I Have a Story to Tell

Author: Sara Chavarria
Editor: Stephanie Nardei

Time: 2 Class Periods
Print a copy of Overhead 1
Make copies of Handout 1 for each student.
Materials: Overhead 1
Handout 1


In this Explain lesson, students use all their research information to create a story reflective of an individual of the time period. Students use the RAFT learning strategy to identify their role, their audience, the format they wish to use, and the specific Depression topic they will address. The student is made aware of the nuances of life during this time.

Students will be able to:
1. Using the RAFT learning strategy, students will write a story reflective of an individual from the Great Depression period.

2. Analyze the story by addressing whether the RAFT writing guidelines have been met.

Historical Thinking Standards

  • Standard 3J: Hypothesize the influence of the past.
  • Standard 5A: Identify issues and problems in the past.

United States History Standards

  • Era 8 Standard1B: The student understands how American life changed during the 1930s.
  • Era 8 Standard 2B: The student understands the impact of the New Deal on workers and the labor movement.

Teacher Background
If Applicable.

Resource Websites

RAFT Model: http://people.uncw.edu/sherrilld/edn352/raft.html
Focus Activity Using RAFT: http://www.learnnc.org/lessons/burrbost11192004597
The RAFT Strategy: http://www.somers.k12.ny.us/intranet/reading/RAFT.html
PDF of different writing strategies: http://pulse.pharmacy.arizona.edu/resources/sb-write-strat.pdf



1. Display the following information on an overhead:
The RAFT procedure: Explain they will use their materials to write an assignment using the RAFT procedure.

2. Define RAFT for the students.

R = Role of the writer: Who are you?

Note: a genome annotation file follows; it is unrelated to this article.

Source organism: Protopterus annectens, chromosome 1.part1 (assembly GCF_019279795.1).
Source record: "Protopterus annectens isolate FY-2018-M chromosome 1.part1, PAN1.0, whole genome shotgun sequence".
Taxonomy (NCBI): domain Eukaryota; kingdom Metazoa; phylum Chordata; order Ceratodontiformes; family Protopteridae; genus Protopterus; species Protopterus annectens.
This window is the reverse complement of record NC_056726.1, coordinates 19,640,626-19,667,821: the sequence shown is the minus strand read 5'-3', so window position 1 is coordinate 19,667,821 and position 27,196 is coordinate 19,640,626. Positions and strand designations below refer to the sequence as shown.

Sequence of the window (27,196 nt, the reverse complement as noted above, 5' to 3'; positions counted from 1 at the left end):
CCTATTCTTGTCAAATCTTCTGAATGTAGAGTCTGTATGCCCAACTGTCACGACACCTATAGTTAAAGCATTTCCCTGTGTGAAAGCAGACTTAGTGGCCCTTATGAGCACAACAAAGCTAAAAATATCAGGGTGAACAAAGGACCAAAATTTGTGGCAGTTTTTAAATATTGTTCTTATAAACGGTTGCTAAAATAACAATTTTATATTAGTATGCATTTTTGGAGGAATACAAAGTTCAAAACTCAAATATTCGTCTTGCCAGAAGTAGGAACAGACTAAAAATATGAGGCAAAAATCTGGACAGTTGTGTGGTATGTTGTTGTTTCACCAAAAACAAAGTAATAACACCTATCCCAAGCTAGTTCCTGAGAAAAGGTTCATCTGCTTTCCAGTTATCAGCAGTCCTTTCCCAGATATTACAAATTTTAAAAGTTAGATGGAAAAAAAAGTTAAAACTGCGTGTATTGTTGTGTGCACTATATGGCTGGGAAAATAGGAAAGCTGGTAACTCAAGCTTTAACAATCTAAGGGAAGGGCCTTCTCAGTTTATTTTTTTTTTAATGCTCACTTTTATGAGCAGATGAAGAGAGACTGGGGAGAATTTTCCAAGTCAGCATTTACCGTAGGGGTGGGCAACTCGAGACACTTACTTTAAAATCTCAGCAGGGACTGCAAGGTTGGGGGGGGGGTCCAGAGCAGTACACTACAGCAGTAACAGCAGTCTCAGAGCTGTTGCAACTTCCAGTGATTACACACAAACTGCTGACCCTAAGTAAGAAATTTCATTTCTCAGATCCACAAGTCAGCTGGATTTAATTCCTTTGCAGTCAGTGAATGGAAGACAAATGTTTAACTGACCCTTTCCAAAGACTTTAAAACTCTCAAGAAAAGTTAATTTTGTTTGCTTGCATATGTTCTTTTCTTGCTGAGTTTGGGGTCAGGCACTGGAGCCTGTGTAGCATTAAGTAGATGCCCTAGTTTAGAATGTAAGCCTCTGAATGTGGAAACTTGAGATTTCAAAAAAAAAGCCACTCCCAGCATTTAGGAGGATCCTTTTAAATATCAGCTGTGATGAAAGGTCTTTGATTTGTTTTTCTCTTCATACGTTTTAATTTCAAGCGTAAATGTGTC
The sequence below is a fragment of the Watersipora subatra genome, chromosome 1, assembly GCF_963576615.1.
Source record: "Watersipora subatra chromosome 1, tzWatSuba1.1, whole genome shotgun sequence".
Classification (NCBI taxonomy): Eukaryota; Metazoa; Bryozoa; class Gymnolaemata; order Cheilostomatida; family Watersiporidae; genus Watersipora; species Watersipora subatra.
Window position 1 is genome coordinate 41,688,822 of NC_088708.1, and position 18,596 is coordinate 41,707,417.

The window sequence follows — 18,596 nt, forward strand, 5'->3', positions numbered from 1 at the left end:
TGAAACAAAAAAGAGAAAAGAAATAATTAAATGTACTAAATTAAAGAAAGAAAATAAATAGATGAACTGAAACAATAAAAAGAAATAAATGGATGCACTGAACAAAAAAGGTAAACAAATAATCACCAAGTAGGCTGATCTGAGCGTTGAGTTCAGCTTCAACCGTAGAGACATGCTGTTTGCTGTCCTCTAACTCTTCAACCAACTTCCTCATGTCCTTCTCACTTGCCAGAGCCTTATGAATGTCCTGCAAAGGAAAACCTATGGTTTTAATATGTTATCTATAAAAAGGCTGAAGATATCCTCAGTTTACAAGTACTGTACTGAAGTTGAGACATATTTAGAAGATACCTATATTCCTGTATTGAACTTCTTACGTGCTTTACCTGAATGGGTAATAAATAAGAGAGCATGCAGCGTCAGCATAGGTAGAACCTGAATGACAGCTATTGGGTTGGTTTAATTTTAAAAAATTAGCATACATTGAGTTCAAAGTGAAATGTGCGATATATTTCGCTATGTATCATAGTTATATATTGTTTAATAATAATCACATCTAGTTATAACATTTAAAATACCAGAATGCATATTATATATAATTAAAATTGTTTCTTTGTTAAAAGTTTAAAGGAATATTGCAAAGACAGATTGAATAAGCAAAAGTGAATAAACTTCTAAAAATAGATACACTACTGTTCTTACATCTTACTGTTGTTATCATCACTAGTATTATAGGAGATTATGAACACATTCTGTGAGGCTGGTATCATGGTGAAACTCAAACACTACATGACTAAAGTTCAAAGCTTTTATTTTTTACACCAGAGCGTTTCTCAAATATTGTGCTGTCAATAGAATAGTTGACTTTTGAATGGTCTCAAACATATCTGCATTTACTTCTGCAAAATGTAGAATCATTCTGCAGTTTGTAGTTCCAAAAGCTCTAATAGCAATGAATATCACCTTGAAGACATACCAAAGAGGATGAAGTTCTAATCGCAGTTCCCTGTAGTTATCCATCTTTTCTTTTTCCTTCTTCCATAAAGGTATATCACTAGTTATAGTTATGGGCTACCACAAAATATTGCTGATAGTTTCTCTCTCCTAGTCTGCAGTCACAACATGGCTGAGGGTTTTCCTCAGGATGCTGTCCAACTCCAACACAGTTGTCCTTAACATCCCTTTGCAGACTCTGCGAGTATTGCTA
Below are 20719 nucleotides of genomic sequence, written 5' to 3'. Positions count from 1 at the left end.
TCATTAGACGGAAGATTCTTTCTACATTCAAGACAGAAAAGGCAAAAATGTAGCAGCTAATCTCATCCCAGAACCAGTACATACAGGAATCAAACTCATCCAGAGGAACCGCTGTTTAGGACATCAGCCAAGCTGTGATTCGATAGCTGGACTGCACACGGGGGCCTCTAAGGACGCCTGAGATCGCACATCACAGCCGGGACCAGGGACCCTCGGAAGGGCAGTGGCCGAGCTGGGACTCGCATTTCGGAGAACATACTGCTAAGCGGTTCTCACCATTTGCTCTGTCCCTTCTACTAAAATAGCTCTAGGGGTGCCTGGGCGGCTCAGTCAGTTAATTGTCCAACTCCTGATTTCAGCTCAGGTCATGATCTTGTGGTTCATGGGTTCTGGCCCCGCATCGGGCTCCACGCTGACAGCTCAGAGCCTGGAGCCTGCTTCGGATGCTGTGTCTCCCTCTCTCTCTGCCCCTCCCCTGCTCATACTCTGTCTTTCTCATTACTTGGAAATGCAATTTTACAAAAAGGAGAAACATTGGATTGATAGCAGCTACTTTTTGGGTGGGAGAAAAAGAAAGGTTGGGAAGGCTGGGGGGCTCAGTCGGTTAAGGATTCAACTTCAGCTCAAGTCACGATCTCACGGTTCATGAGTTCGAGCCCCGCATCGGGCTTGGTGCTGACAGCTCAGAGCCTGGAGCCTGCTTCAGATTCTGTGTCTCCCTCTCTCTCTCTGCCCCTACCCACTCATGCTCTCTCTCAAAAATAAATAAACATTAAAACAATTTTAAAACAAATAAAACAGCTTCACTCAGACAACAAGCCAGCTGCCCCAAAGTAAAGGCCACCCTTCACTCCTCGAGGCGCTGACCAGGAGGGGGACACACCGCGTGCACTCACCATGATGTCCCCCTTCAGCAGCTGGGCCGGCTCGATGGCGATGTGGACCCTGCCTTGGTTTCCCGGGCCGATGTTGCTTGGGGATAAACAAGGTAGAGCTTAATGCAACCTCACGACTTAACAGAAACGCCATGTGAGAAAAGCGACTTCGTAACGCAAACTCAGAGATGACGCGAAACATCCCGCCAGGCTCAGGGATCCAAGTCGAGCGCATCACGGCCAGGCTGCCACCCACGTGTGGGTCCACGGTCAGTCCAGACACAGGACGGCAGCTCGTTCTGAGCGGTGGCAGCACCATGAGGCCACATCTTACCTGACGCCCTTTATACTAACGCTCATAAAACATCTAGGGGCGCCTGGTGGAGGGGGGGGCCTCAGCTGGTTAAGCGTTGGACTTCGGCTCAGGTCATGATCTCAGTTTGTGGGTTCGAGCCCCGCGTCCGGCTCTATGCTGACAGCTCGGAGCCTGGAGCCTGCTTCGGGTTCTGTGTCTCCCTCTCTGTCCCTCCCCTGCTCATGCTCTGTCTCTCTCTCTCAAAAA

A = Audience: To Whom is this written?
F = Format: What form will it take?
T = Topic: What important topic have I chosen?

3. The RAFT activity will be on the Great Depression period. Information learned in the previous lesson can be used, but students are not restricted to that information and should conduct additional research.
Note for students: Their textbooks have stories featuring real people that will help.

4. Students will choose a role to represent and consider to whom and how to communicate the information. Topic will be addressed in their communiqué.

5. Display Overhead 1 listing SOME ideas for Role, Audience, Format, and Topic.

6. Give students one class period to write their paper using notes from Tasks 1 and 2 of previous lessons. (Task 1 notes should be returned for use as a reference tool.)

7. Have student authors turn in their work. Another student will review the work of fellow classmates. Hand out the work to student reviewers, giving the product to a student who was not the author. The reader will represent the Audience and respond to written product by filling in Handout 1.

8. Have students staple Handout 1 to the work they read.

9. The work should be returned to the student author so they are given the opportunity to address the reviewer’s comments. The student must then re-write their work.

10. The new and final re-write should be stapled to the original draft and review (Handout 1). Turn in for teacher perusal.

11. End the lesson by reminding students in taking on a character role they have new insight about the Depression and people’s lives as well as radical change in the following:

  • government,
  • society,
  • finance, and
  • politics.

If applicable

Embedded Assessment
For suggestion for assessing the essay see: Page 2 in this DOCUMENT



PULSE is a project of the Community Outreach and Education Program of the Southwest Environmental Health Sciences Center and is funded by:

NIH/NCRR award #16260-01A1
The Community Outreach and Education Program is part of the Southwest Environmental Health Sciences Center: an NIEHS Award


Supported by NIEHS grant # ES06694

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Last update: November 10, 2009
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